Cal State LA celebrates Year of the Rat

Tamerlane Salyk
Despite their formidable appearance, the dragons came up and tickled the audience to create a friendly atmosphere

Tamerlane Salyk, Contributing Writer

Year of the Rat has begun as Cal State LA students joined the celebration of the Lunar New Year 2020.

According to the Encyclopedia Britannica, the holiday is rejoiced in China and other East Asian countries, where it is frequently celebrated as the biggest feast of the year. Thanks to Chinese artists from The Lion Dance team, Chinese students and other youth volunteers of Cal State LA diluted the academic atmosphere at the beginning of the Spring semester last Thursday with positive energy. 

Representatives of various organizations, like Center for the Pacific Island Family (CPAF) and Asians for Miracle Marrow Matches (A3M) presented during the event, promoting information about the power of mindfulness and the benefits of healthy nutrition to the attendees.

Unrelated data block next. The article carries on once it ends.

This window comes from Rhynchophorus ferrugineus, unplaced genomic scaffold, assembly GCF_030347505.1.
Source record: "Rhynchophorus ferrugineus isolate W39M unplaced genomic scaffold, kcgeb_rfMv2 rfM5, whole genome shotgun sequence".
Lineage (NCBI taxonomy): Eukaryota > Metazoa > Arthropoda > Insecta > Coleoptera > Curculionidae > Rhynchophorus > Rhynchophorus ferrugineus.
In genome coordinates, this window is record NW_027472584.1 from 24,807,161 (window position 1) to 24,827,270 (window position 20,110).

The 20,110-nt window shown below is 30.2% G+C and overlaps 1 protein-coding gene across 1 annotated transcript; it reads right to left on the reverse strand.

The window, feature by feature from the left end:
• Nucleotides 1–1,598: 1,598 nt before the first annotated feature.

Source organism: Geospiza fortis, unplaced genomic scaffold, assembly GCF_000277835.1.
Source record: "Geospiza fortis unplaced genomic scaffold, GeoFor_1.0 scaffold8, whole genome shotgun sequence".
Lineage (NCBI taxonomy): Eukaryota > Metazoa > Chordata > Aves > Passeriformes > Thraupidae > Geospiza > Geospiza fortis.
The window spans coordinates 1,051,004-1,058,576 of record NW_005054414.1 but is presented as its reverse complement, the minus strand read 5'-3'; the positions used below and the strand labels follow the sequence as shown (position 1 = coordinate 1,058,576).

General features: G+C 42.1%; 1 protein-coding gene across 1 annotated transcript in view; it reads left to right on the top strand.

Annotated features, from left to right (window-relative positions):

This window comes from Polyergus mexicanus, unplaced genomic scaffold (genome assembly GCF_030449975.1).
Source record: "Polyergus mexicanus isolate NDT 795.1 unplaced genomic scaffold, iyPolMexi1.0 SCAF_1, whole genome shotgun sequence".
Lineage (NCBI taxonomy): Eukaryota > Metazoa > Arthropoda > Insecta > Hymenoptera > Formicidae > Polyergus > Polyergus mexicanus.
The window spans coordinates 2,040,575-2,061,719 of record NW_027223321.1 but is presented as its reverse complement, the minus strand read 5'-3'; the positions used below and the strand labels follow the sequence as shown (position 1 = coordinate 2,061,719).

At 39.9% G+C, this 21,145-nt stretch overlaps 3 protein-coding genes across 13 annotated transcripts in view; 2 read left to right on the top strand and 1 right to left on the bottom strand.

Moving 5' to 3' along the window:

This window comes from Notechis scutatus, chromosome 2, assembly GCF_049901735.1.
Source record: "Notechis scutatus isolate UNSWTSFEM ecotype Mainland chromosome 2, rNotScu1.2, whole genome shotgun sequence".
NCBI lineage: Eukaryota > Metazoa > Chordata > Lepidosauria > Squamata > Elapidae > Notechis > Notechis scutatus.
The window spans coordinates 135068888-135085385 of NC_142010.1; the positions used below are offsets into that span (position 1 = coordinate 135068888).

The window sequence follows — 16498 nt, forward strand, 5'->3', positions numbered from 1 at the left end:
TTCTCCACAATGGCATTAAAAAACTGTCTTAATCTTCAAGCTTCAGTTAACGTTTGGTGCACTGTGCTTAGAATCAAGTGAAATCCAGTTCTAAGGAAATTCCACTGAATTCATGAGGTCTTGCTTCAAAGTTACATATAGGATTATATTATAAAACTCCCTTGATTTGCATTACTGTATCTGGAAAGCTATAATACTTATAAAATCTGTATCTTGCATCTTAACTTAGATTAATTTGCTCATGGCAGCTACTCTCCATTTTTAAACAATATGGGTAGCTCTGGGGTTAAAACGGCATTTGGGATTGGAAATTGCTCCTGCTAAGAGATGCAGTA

Many people stopped by to watch, take pictures and record videos when two Chinese dragons performed ceremonial dances accompanied by the heavy drum roll, which marked the beginning of the new year. Dragon dances were very emotional, lively, sometimes even aggressive.

After this dance keynote speaker Charlotte Nguyen, the founder of the wellness community Get Free! gave a speech about the power of mindfulness that changed the lives of hundreds of people, and that positivity comes from the celebration of holidays such as Lunar New Year. She stressed its ancient roots and congratulated everybody at the beginning of 2020, wishing all students to succeed this year. 

According to Encyclopedia Britannica, Lunar New Year bears such a name because it is associated with the lunar-solar of the Chinese calendar. The exact date is determined based on the lunar phases. 

The origin of this holiday dates to ancient times; in its current form, it reflects respect for the myths, beliefs, and traditions that have survived in Chinese society. Each year is designated as one of the 12 zodiac animals. Even though Lunar New Years related to the Asian culture, this holiday is popular across the globe and reasons for that lies in its entertainment and unique atmosphere.